White House officials today played down the importance of a near-collision in the airspace above President Reagan's ranch, but the question of presidential security at Reagan's mountaintop retreat has long been troublesome for the Secret Service.

This worry was not reflected in the daily briefing here. White House spokesman Marlin Fitzwater, asked whether new security procedures would be adopted, joked, "You mean like a 6,000-foot steel wire fence, or what do you have in mind?"

On Wednesday, a light plane that violated the restricted airspace above the ranch 20 aerial miles northwest of here flew within 150 feet of the helicopter carrying Reagan. The helicopter, Marine One, was descending to land at the ranch.

The ranch is called Rancho del Cielo, or Heavenly Ranch, but protecting it has been anything but a heavenly task for the Secret Service. White House officials are reluctant to discuss specific security procedures, but a high-ranking administration source said early in the Reagan presidency that the mountaintop retreat posed a "security nightmare."

While the ranch is remote and accessible by car only on a narrow, winding road, it is exposed to the light planes that fly frequently along the California coast. Reagan often works outside or rides while he is at the ranch, where he had spent 268 days of his presidency before this vacation.

Fitzwater was asked today if he thinks that security for the president at the ranch is adequate and said, "Yes, absolutely."

But when reporters asked whether additional measures are needed to protect against an inadvertent aerial intruder or a potential terrorist, he ridiculed their premises.

"How do you know the intentions of every pilot in the sky?" Fitzwater asked. "There's thousands of planes . . . . Do you want to close down aviation in America? Do you want to interview every pilot before he gets in his plane. What do you want to do? Do you want to put Stingers {surface-to-air missiles} in the tail of Air Force One? What do you want?"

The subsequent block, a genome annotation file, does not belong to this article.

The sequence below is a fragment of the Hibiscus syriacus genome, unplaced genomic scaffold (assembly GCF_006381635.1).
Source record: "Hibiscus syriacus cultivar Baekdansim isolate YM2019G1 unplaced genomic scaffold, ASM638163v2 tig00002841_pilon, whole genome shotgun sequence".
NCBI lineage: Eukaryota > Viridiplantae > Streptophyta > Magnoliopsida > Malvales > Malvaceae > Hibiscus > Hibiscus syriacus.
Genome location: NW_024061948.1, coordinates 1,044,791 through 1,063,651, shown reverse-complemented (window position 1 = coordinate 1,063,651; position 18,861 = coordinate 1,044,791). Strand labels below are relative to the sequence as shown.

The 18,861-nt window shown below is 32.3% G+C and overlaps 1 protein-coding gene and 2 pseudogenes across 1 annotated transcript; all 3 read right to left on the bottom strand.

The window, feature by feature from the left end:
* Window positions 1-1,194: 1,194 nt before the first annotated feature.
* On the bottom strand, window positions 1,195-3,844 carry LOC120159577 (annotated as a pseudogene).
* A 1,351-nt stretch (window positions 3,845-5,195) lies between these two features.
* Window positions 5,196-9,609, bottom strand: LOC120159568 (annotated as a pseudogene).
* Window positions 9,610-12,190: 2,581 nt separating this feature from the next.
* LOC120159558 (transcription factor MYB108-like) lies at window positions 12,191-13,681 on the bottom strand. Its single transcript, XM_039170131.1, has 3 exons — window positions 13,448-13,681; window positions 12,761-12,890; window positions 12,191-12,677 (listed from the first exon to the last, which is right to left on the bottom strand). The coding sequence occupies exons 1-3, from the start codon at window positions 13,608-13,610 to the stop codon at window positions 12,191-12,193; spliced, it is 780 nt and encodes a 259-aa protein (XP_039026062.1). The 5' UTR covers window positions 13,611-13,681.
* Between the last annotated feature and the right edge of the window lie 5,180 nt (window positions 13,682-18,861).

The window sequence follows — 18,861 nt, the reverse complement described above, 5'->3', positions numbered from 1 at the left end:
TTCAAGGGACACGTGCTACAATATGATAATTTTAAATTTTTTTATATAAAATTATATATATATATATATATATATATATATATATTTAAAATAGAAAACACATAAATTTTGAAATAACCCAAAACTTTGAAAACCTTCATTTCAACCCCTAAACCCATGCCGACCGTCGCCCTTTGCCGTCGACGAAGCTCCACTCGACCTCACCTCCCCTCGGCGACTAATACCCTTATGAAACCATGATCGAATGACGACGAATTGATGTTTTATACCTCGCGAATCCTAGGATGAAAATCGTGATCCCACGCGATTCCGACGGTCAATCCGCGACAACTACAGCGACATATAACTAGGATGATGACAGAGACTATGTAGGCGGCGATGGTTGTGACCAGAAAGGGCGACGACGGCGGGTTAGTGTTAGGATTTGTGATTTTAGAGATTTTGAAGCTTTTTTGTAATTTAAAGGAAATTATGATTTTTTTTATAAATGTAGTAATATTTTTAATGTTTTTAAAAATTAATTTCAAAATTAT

When the White House spokeman was then asked what would stop another plane from intruding into the restricted airspace, he replied, "Nothing."

Secret Service and aviation officials said pilots should know enough to keep out of the zone surrounding the president's ranch, which is marked clearly on aeronautical charts.

"It's safe to assume that a good experienced pilot . . . would be aware of restricted airspace and would not enter it," Secret Service spokesman Richard Adams said.

"There's no reason that a pilot should blunder into the area because it's well advertised," said Gerald Walton, an official with the Federal Aviation Administration's air traffic division in southern California.

But, he added, "If a pilot wants to intentionally violate the airspace, we would have no way of preventing the pilot from doing that. The only thing we can do is take whatever enforcement action is available to us after the fact."

Walton said the FAA, which continuously monitors the nation's airspace, has no procedures in effect to alert military forces if an intruder penetrates the prohibited zone above the president's ranch.

Given the heavy air traffic in the area, he added, it is impossible to tell whether a violation of the airspace is imminent. "By the time we are aware that it is going to happen, it has happened," he said.

White House officials are hopeful that the FAA's prompt action in revoking the pilot's license of Ralph W. Myers, who flew the plane that nearly collided with the presidential helicopter, will act as a deterrent.

White House chief of staff Howard H. Baker Jr. said today that Reagan was not aware of the incident when it occurred and did "not seem particularly upset about it" when Baker telephoned him to tell him about it. None of the passengers in the helicopter, which included national security adviser Frank C. Carlucci as well as the president, Baker and Fitzwater, was aware of the incident until afterward.

White House sources said, however, that Nancy Reagan, who arrived separately at the ranch after visiting her mother in Phoenix, heard the report of the near-collision on the radio. "She was naturally quite concerned about it," one of the sources said.

Staff writer David S. Hilzenrath contributed to this report from Washington.